“Ukraine gave up nuclear weapons for the sake of world peace. We have then been knocking on NATO’s door, but it never opened. Security vacuum led to Russian aggression. The world owes Ukraine security and we ask states to decide which security guarantees they are ready to provide,” Minister of Foreign Affairs of Ukraine Dmytro Kuleba posted on Twitter.
As Ukrinform reported, President Volodymyr Zelensky said on April 28 that after the Budapest Memorandum had demonstrated its ineffectiveness, Ukraine sought to draft a fundamental document on security guarantees which would provide utmost and real protection to Ukraine. The Head of State noted that the draft document was currently being prepared at the level of security advisers to the leaders of countries which would later become guarantors of Ukraine’s security.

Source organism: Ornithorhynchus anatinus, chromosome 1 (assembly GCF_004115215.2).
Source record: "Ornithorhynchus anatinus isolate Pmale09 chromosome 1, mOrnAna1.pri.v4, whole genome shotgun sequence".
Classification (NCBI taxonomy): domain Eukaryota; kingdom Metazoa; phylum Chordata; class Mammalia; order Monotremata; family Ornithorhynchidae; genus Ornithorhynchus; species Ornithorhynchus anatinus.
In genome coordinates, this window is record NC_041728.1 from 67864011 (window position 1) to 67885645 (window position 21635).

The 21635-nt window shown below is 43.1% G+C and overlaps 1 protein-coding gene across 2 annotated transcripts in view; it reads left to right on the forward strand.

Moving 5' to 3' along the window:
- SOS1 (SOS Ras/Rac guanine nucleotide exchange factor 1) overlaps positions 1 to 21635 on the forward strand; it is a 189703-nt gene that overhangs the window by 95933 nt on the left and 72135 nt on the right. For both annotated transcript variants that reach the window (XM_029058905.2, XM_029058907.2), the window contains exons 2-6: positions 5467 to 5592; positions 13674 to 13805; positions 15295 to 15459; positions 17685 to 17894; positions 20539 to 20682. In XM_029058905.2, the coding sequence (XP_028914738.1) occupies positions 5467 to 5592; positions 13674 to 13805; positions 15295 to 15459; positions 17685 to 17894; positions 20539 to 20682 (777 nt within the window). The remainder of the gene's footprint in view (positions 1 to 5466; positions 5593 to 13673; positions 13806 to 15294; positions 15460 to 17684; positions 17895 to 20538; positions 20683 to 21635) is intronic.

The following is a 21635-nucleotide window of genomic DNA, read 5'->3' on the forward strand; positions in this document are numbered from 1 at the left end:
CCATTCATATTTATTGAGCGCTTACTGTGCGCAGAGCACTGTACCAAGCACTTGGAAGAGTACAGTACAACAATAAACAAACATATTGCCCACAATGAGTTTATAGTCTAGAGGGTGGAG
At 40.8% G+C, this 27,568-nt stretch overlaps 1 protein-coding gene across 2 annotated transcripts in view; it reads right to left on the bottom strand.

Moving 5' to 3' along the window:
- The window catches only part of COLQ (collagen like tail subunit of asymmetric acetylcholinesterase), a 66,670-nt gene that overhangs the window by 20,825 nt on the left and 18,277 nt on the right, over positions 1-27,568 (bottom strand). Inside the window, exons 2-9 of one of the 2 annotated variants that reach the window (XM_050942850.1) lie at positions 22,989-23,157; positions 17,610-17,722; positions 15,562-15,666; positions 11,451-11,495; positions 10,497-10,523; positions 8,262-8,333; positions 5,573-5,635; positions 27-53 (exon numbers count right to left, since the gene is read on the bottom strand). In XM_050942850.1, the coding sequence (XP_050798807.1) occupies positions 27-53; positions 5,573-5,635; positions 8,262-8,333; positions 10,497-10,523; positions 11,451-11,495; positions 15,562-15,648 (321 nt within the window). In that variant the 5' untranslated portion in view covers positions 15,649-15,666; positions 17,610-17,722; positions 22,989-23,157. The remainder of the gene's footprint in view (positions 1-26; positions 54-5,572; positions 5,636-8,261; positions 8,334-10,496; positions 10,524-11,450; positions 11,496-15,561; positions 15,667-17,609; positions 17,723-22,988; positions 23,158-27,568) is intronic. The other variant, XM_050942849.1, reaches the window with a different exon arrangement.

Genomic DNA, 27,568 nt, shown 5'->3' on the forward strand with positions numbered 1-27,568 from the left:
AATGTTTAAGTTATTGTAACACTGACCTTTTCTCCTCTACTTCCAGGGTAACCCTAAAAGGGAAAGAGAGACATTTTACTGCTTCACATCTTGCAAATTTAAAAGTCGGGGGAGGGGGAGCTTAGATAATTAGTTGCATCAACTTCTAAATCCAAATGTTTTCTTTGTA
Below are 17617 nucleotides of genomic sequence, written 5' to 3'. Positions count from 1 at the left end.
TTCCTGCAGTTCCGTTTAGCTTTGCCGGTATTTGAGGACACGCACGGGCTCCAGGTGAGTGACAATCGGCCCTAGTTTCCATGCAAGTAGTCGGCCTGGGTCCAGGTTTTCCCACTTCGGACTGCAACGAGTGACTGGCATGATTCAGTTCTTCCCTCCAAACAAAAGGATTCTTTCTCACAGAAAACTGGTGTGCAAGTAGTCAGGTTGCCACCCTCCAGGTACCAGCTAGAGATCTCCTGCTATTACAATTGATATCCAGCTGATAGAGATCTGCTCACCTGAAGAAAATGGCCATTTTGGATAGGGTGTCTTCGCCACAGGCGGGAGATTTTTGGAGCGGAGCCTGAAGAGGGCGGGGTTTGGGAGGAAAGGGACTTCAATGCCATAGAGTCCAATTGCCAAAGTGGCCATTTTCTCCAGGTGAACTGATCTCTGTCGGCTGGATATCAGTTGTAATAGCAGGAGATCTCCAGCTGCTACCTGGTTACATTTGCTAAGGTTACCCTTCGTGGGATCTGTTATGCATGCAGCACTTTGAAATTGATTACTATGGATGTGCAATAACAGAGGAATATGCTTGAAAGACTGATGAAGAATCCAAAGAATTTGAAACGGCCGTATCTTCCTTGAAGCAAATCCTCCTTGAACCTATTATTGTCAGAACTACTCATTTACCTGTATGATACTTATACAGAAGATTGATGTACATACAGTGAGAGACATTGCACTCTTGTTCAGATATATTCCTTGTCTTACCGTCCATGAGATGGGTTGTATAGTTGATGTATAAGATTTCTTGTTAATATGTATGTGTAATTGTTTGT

The Budapest Memorandum on Security Assurances comprises three identical political agreements signed at the OSCE conference in Budapest, Hungary, on 5 December 1994, to provide security assurances by its signatories relating to the accession of Belarus, Kazakhstan and Ukraine to the Treaty on the Non-Proliferation of Nuclear Weapons (NPT). The memorandum was originally signed by three nuclear powers: the Russian Federation, the United Kingdom and the United States.
The memorandum prohibited the Russian Federation, the United Kingdom and the United States from threatening or using military force or economic coercion against Ukraine, Belarus, and Kazakhstan, “except in self-defense or otherwise in accordance with the Charter of the United Nations.” As a result of other agreements and the memorandum, between 1993 and 1996, Belarus, Kazakhstan and Ukraine gave up their nuclear weapons.